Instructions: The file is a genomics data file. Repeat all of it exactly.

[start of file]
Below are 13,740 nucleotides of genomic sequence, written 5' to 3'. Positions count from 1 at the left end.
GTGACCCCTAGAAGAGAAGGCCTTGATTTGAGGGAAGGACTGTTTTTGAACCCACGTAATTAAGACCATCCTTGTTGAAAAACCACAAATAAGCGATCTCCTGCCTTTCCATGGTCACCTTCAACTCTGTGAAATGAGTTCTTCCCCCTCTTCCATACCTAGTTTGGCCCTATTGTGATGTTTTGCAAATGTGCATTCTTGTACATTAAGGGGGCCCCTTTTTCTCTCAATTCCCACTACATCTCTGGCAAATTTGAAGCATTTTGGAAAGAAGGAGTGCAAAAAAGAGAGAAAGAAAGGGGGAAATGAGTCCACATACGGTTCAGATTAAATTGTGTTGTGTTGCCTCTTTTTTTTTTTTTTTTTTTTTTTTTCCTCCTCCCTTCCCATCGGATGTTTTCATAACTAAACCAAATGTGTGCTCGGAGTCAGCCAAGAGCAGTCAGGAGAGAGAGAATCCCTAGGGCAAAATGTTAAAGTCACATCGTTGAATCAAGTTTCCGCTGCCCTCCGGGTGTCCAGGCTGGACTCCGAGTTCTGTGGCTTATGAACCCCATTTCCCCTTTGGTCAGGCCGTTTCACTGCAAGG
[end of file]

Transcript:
Below are 13,740 nucleotides of genomic sequence, written 5' to 3'. Positions count from 1 at the left end.
GTGACCCCTAGAAGAGAAGGCCTTGATTTGAGGGAAGGACTGTTTTTGAACCCACGTAATTAAGACCATCCTTGTTGAAAAACCACAAATAAGCGATCTCCTGCCTTTCCATGGTCACCTTCAACTCTGTGAAATGAGTTCTTCCCCCTCTTCCATACCTAGTTTGGCCCTATTGTGATGTTTTGCAAATGTGCATTCTTGTACATTAAGGGGGCCCCTTTTTCTCTCAATTCCCACTACATCTCTGGCAAATTTGAAGCATTTTGGAAAGAAGGAGTGCAAAAAAGAGAGAAAGAAAGGGGGAAATGAGTCCACATACGGTTCAGATTAAATTGTGTTGTGTTGCCTCTTTTTTTTTTTTTTTTTTTTTTTTTCCTCCTCCCTTCCCATCGGATGTTTTCATAACTAAACCAAATGTGTGCTCGGAGTCAGCCAAGAGCAGTCAGGAGAGAGAGAATCCCTAGGGCAAAATGTTAAAGTCACATCGTTGAATCAAGTTTCCGCTGCCCTCCGGGTGTCCAGGCTGGACTCCGAGTTCTGTGGCTTATGAACCCCATTTCCCCTTTGGTCAGGCCGTTTCACTGCAAGG